By Ramsey Cox - 09/12/11 09:30 AM EDT
Now that fiscal year 2012 spending limits have been set, the House
Appropriations Committee faces the difficult task of finding where to
make the specific cuts in spending to fulfill the goal.
It’s a task that Rep. Steve Womack (R-Ark.), one of three freshmen on the committee, says he came to Washington to complete.
“It doesn’t intimidate me, but the size and the scope and the rather desperate condition our country is in right now is going to require a lot of tough decisions — some very unpopular decisions but decisions that still have to be made,” he said.
Womack was first elected the mayor of Rogers, Ark., in 1998, and during his 12 years of service, the 50,000-resident city experienced unprecedented economic growth. He said he achieved success because he limited government involvement in some areas while increasing infrastructure development by $1 billion.
“You’ve got to have all of that infrastructure in place so you can have the private developer come in and take it from there,” Womack said. “Sometimes government tries to do too much, to become too responsible for the economic well-being. I think it plays a role, but it should be a much more limited role and it should be confined to the things that the private business person cannot do by themselves.”
The infrastructure improvements in Rogers resulted in a new shopping center, hospital and convention center.
“We created thousands of jobs, we significantly improved our quality of life and we never raised the taxes on the general population there, so I am proof that it can happen and I believe it can happen at the federal level,” Womack said.
He added that this approach worked in Rogers because he was able to convince stakeholders to “get on the rope and pull in the same direction.” But he isn’t sure that’s possible in Congress today because of partisanship.
“[In Rogers], people were focused blindly on the results, and I think that’s the secret — and so Washington is in serious breach of that philosophy,” Womack said. “We’ve got a deeply divided Congress and the end result is we don’t look like we can get along, we don’t look like we can get anything done, that there’s no room for compromise, that there are two sides dug in and they’re polar opposites and the people in the middle are losing. I think that’s part of what Washington has to be willing to change.”
While he was mayor, Womack continued to serve in the National Guard. He retired in 2009 with the rank of colonel after more than 30 years of military service. During those 30 years, he was deployed once.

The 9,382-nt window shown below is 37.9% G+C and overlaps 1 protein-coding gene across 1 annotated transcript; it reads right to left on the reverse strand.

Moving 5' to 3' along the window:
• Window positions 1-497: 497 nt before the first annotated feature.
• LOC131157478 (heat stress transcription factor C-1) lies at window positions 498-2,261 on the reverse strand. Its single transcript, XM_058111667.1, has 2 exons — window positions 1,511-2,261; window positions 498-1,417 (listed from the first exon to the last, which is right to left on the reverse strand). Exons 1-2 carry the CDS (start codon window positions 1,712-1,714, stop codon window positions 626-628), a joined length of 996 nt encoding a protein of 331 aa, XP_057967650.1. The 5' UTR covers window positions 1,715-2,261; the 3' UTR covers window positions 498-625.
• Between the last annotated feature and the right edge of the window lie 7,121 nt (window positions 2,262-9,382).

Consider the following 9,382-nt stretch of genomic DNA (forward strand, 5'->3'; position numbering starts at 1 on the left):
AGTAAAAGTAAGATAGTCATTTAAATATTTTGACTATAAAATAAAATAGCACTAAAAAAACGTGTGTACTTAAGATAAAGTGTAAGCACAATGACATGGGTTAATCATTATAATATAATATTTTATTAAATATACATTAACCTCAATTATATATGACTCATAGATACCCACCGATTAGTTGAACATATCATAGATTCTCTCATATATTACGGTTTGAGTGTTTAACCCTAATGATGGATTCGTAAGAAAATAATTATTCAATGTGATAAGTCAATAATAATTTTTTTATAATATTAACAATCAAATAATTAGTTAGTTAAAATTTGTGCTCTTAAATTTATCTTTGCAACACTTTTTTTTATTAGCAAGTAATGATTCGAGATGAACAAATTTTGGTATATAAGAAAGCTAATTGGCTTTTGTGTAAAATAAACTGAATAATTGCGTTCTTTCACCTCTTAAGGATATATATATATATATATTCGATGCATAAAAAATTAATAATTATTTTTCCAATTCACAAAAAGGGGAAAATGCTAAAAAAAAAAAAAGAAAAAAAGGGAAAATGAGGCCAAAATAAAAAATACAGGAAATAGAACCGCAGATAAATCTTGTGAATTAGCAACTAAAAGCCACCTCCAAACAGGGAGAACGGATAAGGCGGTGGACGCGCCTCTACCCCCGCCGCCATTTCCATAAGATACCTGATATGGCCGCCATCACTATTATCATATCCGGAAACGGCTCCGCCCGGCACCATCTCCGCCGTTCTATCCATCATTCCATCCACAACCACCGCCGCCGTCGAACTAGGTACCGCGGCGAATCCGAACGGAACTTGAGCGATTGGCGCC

Womack commanded the first National Guard infantry battalion sent overseas following the terrorist attacks on Sept. 11, 2001.
“A National Guard battalion hadn’t been mobilized in decades for overseas service, so it was unheard of in contemporary thinking,” Womack said. “[My commander] said, ‘Steve, I’m going to send your unit to Egypt,’ and it came over me — I don’t mind telling you — I don’t know that I was prepared for that.”
Womack’s battalion, whom he called “the gunslingers,” deployed to Sinai, Egypt, to take over peacekeeping duties in January 2002 so the regular Army units could be freed for action elsewhere. The unit successfully returned unharmed six months later.
“The National Guard is now doing that same mission 10 years later, so we were the first and it’s been in the National Guard’s hands ever since,” Womack said. “We taught them something about the Guard that the active [military] component needed to know. The performance of the gunslingers in 2002 convinced a big Army that the National Guard can handle its work. I think the Guard has acquitted itself very nicely over time and is now a major part of our operational force, so I take a lot of pride in that.”
Sunday was the 10th anniversary of the Sept. 11 attacks. Womack said that thinking back on those events reminded him that “freedom isn’t free.”
“Sometimes the tragic circumstances, the hardship and the pain get lost over time — but it will never be lost on me. It was personal to me, not because I lost anyone I knew in the events, but in the aftermath and in the War on Terror … I’ve lost several of my friends,” Womack said, referring to five of his soldiers who were later sent to Iraq and killed.
“So it’s a personal thing with me and it stings even today and probably will for the rest of my life,” he said. “But it also gives us, as Lincoln said about Gettysburg, ‘a new birth of freedom,’ that America can regenerate itself.”